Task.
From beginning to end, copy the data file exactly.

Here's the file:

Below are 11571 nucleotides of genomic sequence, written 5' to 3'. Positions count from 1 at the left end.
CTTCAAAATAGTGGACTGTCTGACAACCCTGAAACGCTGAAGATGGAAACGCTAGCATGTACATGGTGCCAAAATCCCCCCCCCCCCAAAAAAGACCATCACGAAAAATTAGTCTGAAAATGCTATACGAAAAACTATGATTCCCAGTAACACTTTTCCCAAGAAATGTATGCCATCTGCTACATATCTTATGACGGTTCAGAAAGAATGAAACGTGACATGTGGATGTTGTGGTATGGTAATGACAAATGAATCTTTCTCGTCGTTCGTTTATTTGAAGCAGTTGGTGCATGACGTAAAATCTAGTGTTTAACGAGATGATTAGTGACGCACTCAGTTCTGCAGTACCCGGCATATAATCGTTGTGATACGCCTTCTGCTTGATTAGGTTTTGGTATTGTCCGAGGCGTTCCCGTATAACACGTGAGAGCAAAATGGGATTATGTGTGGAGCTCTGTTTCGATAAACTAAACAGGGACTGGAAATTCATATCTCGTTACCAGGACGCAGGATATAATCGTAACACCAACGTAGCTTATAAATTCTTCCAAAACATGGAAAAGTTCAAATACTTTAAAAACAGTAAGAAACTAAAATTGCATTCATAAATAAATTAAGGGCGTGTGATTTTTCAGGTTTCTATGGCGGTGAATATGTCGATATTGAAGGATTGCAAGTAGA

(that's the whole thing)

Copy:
Below are 11571 nucleotides of genomic sequence, written 5' to 3'. Positions count from 1 at the left end.
CTTCAAAATAGTGGACTGTCTGACAACCCTGAAACGCTGAAGATGGAAACGCTAGCATGTACATGGTGCCAAAATCCCCCCCCCCCCAAAAAAGACCATCACGAAAAATTAGTCTGAAAATGCTATACGAAAAACTATGATTCCCAGTAACACTTTTCCCAAGAAATGTATGCCATCTGCTACATATCTTATGACGGTTCAGAAAGAATGAAACGTGACATGTGGATGTTGTGGTATGGTAATGACAAATGAATCTTTCTCGTCGTTCGTTTATTTGAAGCAGTTGGTGCATGACGTAAAATCTAGTGTTTAACGAGATGATTAGTGACGCACTCAGTTCTGCAGTACCCGGCATATAATCGTTGTGATACGCCTTCTGCTTGATTAGGTTTTGGTATTGTCCGAGGCGTTCCCGTATAACACGTGAGAGCAAAATGGGATTATGTGTGGAGCTCTGTTTCGATAAACTAAACAGGGACTGGAAATTCATATCTCGTTACCAGGACGCAGGATATAATCGTAACACCAACGTAGCTTATAAATTCTTCCAAAACATGGAAAAGTTCAAATACTTTAAAAACAGTAAGAAACTAAAATTGCATTCATAAATAAATTAAGGGCGTGTGATTTTTCAGGTTTCTATGGCGGTGAATATGTCGATATTGAAGGATTGCAAGTAGA